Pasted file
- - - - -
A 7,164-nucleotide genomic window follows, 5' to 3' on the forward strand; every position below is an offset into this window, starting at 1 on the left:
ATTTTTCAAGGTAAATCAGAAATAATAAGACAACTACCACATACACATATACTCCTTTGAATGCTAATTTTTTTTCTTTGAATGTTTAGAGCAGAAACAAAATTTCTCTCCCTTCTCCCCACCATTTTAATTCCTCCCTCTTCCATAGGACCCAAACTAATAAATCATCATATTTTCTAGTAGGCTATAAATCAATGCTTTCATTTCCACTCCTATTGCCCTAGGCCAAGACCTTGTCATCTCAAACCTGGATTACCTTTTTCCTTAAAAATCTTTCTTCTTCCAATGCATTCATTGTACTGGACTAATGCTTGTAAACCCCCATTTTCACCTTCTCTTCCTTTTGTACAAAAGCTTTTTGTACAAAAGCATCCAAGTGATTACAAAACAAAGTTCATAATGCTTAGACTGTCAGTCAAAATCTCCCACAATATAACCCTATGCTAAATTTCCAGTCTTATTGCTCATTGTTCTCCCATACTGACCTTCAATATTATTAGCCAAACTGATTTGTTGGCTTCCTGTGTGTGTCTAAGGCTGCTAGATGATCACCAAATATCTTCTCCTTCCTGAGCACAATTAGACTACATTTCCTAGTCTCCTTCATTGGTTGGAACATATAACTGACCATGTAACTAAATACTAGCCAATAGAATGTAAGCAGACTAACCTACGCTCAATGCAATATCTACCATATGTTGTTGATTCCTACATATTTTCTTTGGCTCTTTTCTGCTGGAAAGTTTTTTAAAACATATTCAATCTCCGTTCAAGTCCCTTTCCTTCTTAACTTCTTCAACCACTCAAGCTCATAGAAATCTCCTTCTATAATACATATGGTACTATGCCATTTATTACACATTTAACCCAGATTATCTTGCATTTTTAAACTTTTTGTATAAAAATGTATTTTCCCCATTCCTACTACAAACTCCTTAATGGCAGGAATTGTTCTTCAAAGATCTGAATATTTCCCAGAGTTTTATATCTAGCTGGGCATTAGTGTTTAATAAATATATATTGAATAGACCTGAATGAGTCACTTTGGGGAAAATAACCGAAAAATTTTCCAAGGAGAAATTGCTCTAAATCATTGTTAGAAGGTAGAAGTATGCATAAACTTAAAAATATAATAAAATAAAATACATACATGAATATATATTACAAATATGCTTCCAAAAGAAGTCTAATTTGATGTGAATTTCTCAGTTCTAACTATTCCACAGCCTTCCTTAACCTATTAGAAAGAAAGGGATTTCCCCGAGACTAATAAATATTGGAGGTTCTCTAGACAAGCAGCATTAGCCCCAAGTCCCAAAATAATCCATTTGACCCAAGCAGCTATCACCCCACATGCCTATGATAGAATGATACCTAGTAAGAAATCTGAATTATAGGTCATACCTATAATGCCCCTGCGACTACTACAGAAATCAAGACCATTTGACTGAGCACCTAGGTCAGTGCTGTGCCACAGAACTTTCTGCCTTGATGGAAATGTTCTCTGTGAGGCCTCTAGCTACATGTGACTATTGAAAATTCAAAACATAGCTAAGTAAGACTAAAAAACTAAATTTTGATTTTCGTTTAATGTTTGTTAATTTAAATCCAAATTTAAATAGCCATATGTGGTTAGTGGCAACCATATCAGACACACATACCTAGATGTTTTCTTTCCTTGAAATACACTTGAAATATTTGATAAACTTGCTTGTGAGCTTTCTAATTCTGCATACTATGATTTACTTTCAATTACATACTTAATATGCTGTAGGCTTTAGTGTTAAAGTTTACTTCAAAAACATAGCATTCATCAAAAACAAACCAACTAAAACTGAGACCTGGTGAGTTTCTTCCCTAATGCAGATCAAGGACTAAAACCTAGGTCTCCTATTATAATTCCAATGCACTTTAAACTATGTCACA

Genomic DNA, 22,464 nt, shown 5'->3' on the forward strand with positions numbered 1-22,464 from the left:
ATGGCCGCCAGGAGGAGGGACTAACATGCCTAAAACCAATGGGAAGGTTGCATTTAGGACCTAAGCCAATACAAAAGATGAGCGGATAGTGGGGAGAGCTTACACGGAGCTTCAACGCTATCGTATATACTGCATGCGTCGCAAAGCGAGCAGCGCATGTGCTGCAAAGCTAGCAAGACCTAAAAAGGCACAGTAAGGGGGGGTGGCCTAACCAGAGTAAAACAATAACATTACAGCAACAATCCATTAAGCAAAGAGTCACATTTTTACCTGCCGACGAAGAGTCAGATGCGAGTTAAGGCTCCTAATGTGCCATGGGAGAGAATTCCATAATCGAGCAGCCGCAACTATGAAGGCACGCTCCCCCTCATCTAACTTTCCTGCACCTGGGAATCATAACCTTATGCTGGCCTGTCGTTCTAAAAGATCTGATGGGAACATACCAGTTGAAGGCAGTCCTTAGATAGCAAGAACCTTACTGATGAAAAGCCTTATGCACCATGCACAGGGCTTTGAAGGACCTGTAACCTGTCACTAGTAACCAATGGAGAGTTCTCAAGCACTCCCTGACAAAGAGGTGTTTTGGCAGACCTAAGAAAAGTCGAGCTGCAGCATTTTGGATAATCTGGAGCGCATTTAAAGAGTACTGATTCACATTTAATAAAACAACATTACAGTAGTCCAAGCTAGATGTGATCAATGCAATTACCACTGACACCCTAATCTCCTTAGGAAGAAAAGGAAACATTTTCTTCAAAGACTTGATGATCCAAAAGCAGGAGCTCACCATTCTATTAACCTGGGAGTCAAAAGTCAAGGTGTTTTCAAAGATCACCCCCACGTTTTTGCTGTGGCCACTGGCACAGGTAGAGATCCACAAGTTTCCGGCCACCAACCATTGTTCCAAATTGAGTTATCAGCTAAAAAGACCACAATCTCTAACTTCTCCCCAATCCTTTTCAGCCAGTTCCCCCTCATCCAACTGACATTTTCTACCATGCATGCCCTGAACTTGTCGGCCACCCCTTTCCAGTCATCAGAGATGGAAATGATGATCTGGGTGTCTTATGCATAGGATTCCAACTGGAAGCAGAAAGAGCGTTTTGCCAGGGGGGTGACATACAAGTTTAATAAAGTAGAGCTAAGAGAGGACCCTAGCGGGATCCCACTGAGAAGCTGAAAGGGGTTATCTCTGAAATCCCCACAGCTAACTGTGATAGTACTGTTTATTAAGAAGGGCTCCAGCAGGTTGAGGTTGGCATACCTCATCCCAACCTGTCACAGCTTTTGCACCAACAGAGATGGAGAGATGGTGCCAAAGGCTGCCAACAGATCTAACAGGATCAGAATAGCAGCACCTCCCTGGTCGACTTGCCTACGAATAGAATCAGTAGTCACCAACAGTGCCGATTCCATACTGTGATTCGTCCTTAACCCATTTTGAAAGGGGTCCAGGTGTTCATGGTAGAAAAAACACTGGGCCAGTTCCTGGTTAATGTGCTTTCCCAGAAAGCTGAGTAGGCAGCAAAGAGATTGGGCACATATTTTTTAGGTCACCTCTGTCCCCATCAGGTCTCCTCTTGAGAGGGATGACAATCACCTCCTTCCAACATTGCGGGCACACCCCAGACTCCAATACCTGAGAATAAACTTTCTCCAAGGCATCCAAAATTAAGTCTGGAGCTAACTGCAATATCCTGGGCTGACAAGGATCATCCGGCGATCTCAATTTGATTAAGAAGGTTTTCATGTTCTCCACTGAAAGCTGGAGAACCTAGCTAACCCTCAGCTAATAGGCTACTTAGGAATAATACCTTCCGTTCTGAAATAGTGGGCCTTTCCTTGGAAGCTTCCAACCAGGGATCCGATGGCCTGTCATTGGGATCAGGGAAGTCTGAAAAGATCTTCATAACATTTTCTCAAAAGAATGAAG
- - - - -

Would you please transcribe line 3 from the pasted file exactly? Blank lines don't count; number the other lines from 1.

Genomic DNA, 22,464 nt, shown 5'->3' on the forward strand with positions numbered 1-22,464 from the left: